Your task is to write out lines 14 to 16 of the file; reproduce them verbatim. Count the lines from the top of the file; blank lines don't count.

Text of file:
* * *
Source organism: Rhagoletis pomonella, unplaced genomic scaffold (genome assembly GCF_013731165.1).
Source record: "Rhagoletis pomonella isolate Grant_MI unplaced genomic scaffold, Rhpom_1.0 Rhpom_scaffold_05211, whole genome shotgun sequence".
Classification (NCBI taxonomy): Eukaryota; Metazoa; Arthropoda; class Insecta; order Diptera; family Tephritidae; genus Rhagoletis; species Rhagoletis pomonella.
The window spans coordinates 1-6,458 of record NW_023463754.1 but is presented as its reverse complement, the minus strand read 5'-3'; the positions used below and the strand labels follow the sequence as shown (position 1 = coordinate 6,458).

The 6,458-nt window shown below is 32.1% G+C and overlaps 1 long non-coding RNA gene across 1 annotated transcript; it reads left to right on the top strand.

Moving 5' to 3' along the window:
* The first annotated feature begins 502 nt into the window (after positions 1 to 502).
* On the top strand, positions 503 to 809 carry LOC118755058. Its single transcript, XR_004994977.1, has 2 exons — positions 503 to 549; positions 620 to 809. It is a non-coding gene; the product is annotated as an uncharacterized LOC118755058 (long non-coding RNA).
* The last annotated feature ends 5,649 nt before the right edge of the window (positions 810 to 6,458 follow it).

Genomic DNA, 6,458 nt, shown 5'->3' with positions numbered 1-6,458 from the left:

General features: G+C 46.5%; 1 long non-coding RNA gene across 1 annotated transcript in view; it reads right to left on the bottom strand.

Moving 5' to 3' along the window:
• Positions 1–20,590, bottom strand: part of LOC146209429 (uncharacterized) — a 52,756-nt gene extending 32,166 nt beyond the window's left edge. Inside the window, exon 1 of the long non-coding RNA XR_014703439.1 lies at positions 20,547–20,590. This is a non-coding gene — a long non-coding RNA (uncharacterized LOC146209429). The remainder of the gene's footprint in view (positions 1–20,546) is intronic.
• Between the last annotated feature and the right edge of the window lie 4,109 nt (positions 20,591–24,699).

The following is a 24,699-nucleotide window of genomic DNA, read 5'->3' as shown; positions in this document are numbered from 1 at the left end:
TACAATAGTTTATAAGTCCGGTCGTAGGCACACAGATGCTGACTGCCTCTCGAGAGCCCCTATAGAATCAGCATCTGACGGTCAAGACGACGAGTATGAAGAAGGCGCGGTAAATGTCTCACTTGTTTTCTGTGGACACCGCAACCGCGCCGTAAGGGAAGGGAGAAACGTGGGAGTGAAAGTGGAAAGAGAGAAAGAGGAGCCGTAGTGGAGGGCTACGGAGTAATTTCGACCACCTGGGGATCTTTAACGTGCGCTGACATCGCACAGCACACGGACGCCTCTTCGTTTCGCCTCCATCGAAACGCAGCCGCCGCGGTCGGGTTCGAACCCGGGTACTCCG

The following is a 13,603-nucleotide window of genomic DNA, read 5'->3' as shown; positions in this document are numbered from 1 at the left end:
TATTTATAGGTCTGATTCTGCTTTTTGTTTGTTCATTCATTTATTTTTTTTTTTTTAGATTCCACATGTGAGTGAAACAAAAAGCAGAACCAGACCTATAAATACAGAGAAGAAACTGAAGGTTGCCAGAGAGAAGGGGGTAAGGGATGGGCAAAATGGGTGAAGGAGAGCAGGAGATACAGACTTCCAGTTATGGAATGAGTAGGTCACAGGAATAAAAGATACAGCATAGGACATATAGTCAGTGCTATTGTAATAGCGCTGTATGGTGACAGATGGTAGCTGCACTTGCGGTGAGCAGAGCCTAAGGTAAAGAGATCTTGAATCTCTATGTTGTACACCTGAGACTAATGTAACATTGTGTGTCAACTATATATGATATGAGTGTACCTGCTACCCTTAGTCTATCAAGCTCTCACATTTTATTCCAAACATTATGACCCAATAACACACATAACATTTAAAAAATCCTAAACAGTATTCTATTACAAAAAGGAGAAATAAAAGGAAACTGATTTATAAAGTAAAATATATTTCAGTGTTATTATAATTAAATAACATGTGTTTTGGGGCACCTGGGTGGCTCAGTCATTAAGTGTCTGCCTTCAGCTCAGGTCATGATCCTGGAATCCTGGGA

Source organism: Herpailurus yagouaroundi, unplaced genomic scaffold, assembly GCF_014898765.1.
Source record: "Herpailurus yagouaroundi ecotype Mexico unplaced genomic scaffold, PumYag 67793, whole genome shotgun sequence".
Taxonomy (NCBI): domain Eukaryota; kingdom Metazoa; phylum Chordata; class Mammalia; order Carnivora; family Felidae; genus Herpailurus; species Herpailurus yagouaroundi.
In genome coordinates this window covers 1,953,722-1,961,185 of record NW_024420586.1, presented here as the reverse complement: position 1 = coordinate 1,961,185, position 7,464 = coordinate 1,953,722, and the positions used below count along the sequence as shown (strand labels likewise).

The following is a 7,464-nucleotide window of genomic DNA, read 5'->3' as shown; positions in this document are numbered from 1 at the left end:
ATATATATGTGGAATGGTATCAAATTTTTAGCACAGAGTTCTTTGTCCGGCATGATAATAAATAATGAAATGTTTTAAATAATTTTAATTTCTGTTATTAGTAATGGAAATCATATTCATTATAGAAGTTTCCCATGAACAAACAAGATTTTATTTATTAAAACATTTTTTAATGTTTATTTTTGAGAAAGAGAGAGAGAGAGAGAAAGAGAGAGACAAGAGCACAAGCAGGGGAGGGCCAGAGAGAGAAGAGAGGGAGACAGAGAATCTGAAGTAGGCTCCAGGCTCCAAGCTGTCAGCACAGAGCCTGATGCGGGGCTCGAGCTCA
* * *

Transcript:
• Between the last annotated feature and the right edge of the window lie 4,109 nt (positions 20,591–24,699).

The following is a 24,699-nucleotide window of genomic DNA, read 5'->3' as shown; positions in this document are numbered from 1 at the left end:
TACAATAGTTTATAAGTCCGGTCGTAGGCACACAGATGCTGACTGCCTCTCGAGAGCCCCTATAGAATCAGCATCTGACGGTCAAGACGACGAGTATGAAGAAGGCGCGGTAAATGTCTCACTTGTTTTCTGTGGACACCGCAACCGCGCCGTAAGGGAAGGGAGAAACGTGGGAGTGAAAGTGGAAAGAGAGAAAGAGGAGCCGTAGTGGAGGGCTACGGAGTAATTTCGACCACCTGGGGATCTTTAACGTGCGCTGACATCGCACAGCACACGGACGCCTCTTCGTTTCGCCTCCATCGAAACGCAGCCGCCGCGGTCGGGTTCGAACCCGGGTACTCCG